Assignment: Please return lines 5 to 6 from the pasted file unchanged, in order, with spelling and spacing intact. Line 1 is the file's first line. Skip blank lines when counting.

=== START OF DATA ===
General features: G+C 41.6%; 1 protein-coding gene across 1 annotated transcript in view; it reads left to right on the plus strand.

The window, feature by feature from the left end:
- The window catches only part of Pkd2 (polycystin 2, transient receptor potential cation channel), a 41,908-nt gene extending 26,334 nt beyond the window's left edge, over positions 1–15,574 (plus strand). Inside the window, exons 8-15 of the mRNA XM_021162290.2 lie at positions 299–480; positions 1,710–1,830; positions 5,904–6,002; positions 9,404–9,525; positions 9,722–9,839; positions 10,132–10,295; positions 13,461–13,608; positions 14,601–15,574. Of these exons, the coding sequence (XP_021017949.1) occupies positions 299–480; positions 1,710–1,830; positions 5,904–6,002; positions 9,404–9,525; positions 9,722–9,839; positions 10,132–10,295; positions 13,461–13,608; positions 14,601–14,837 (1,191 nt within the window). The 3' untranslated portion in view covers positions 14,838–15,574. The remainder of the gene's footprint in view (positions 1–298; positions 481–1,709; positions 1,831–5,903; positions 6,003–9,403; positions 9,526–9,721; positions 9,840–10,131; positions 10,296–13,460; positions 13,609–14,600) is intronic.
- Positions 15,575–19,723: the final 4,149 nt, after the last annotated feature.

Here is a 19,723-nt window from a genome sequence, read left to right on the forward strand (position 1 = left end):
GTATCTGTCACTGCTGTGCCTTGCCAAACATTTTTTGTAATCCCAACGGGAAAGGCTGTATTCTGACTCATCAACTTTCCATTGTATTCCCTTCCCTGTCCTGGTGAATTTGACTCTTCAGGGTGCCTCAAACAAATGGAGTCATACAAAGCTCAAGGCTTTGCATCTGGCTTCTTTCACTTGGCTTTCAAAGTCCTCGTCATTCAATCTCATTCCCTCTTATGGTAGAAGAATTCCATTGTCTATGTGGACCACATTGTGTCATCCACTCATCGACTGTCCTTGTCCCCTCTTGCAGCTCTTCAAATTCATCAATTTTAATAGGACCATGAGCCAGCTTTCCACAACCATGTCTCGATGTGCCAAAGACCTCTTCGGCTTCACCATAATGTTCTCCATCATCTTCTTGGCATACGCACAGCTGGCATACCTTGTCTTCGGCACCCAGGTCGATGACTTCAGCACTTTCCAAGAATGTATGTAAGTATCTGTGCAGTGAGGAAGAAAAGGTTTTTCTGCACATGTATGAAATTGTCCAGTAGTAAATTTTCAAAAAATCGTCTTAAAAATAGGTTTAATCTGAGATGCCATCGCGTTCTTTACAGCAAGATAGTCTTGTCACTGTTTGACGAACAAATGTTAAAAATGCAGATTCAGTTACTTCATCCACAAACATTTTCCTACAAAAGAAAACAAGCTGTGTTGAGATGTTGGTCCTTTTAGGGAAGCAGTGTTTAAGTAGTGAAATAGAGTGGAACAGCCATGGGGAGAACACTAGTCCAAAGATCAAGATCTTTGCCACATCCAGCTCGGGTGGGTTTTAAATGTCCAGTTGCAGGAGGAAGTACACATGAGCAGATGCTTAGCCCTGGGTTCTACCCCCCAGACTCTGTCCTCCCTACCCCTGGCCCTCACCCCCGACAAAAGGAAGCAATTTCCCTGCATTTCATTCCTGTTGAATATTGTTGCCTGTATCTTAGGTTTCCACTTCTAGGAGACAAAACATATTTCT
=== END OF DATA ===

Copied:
Here is a 19,723-nt window from a genome sequence, read left to right on the forward strand (position 1 = left end):
GTATCTGTCACTGCTGTGCCTTGCCAAACATTTTTTGTAATCCCAACGGGAAAGGCTGTATTCTGACTCATCAACTTTCCATTGTATTCCCTTCCCTGTCCTGGTGAATTTGACTCTTCAGGGTGCCTCAAACAAATGGAGTCATACAAAGCTCAAGGCTTTGCATCTGGCTTCTTTCACTTGGCTTTCAAAGTCCTCGTCATTCAATCTCATTCCCTCTTATGGTAGAAGAATTCCATTGTCTATGTGGACCACATTGTGTCATCCACTCATCGACTGTCCTTGTCCCCTCTTGCAGCTCTTCAAATTCATCAATTTTAATAGGACCATGAGCCAGCTTTCCACAACCATGTCTCGATGTGCCAAAGACCTCTTCGGCTTCACCATAATGTTCTCCATCATCTTCTTGGCATACGCACAGCTGGCATACCTTGTCTTCGGCACCCAGGTCGATGACTTCAGCACTTTCCAAGAATGTATGTAAGTATCTGTGCAGTGAGGAAGAAAAGGTTTTTCTGCACATGTATGAAATTGTCCAGTAGTAAATTTTCAAAAAATCGTCTTAAAAATAGGTTTAATCTGAGATGCCATCGCGTTCTTTACAGCAAGATAGTCTTGTCACTGTTTGACGAACAAATGTTAAAAATGCAGATTCAGTTACTTCATCCACAAACATTTTCCTACAAAAGAAAACAAGCTGTGTTGAGATGTTGGTCCTTTTAGGGAAGCAGTGTTTAAGTAGTGAAATAGAGTGGAACAGCCATGGGGAGAACACTAGTCCAAAGATCAAGATCTTTGCCACATCCAGCTCGGGTGGGTTTTAAATGTCCAGTTGCAGGAGGAAGTACACATGAGCAGATGCTTAGCCCTGGGTTCTACCCCCCAGACTCTGTCCTCCCTACCCCTGGCCCTCACCCCCGACAAAAGGAAGCAATTTCCCTGCATTTCATTCCTGTTGAATATTGTTGCCTGTATCTTAGGTTTCCACTTCTAGGAGACAAAACATATTTCT